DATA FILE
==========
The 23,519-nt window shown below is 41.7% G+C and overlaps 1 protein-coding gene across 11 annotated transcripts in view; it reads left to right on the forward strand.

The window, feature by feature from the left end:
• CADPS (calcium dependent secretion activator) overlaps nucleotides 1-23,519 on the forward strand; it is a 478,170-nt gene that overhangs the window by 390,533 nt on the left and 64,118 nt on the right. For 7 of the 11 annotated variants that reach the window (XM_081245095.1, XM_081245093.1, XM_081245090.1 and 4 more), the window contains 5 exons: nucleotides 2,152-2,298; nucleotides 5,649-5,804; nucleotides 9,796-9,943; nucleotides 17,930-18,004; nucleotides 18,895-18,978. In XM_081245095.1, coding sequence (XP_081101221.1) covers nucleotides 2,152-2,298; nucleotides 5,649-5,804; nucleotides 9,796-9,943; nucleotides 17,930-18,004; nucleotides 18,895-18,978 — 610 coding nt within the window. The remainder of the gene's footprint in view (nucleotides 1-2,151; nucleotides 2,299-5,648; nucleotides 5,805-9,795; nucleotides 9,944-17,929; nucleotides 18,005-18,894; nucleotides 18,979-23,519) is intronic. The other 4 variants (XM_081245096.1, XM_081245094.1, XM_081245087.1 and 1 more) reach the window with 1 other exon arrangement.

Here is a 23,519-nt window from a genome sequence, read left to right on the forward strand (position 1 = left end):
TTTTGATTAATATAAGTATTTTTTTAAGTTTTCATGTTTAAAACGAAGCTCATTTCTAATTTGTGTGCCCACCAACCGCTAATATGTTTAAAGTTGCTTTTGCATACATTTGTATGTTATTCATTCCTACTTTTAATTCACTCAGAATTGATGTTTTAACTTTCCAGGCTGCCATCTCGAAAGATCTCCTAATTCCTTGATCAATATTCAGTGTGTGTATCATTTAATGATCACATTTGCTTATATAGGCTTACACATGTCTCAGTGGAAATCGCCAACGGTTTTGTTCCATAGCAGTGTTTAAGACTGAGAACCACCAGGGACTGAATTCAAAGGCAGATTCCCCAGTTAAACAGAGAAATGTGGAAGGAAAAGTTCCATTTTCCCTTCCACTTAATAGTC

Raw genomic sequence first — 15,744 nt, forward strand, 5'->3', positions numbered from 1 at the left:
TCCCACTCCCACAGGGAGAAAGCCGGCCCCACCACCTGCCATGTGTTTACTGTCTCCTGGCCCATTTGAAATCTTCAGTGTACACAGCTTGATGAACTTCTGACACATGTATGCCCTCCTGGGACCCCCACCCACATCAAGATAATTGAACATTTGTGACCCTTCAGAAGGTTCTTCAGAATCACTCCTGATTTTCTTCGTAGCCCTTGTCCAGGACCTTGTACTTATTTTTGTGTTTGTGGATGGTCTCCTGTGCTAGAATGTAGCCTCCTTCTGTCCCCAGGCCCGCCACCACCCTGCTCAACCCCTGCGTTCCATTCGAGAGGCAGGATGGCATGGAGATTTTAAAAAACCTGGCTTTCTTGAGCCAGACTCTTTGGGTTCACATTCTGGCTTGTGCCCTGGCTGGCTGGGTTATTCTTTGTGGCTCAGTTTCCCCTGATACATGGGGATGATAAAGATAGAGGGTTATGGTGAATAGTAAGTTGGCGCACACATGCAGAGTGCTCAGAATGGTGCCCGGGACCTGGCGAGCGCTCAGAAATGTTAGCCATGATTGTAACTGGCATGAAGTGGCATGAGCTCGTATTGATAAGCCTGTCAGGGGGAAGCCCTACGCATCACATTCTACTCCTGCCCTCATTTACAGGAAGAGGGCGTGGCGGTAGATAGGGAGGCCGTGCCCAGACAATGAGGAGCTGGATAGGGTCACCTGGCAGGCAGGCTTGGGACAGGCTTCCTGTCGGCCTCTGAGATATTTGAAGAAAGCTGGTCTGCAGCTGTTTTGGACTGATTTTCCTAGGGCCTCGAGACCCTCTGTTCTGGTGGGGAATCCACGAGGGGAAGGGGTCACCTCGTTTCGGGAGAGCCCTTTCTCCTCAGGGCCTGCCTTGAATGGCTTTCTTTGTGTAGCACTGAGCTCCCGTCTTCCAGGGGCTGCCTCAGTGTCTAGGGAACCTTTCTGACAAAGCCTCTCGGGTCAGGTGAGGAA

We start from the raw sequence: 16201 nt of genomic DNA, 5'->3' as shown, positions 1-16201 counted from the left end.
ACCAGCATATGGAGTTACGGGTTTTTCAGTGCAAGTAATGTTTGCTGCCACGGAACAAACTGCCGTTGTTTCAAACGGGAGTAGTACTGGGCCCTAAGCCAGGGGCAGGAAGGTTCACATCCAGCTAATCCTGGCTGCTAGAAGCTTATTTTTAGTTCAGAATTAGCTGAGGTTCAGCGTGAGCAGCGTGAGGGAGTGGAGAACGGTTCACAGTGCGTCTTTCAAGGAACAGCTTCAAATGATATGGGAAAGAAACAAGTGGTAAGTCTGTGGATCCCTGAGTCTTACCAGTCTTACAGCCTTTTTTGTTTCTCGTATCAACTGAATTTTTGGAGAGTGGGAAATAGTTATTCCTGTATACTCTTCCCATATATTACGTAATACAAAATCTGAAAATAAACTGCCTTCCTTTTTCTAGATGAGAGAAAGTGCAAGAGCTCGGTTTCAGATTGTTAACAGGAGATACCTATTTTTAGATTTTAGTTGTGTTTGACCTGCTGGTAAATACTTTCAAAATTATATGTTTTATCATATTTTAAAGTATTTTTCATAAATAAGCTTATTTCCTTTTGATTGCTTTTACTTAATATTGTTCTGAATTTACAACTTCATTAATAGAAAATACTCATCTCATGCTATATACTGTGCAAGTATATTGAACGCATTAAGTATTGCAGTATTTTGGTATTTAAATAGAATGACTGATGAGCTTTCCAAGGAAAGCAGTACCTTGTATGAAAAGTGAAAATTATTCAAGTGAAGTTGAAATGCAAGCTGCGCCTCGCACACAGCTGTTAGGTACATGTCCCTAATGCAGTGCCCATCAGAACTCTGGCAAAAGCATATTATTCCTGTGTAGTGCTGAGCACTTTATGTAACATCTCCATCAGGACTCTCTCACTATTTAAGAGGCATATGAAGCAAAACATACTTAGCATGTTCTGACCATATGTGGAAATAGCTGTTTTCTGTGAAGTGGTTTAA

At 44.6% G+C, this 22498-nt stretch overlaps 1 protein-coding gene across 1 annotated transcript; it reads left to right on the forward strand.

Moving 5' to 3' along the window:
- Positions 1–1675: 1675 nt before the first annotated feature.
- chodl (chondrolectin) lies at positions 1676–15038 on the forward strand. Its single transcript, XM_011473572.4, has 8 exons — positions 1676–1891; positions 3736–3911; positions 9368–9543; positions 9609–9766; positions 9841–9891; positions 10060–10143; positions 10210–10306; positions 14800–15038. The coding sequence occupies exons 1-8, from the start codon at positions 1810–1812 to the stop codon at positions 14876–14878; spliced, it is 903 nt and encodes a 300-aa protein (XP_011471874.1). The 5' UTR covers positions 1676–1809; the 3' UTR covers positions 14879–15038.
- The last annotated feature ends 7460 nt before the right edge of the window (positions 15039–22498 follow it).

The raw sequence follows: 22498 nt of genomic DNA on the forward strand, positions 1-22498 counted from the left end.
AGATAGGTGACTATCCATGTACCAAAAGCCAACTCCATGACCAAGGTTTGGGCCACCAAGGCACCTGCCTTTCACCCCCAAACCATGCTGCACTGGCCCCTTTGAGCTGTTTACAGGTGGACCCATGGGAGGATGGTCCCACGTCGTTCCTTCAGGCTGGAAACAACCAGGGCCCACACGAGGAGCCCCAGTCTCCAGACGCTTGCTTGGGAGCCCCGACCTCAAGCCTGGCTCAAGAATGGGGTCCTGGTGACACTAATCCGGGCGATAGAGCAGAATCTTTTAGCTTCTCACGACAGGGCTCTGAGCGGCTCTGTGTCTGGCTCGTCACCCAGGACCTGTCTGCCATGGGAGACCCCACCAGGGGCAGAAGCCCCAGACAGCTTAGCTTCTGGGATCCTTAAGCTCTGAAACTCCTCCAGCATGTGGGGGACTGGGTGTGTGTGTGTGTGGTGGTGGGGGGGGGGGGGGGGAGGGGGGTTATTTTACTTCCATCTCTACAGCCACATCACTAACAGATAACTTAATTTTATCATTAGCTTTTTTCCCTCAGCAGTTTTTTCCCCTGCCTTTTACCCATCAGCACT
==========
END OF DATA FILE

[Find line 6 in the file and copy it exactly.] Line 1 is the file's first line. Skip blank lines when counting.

Raw genomic sequence first — 15,744 nt, forward strand, 5'->3', positions numbered from 1 at the left: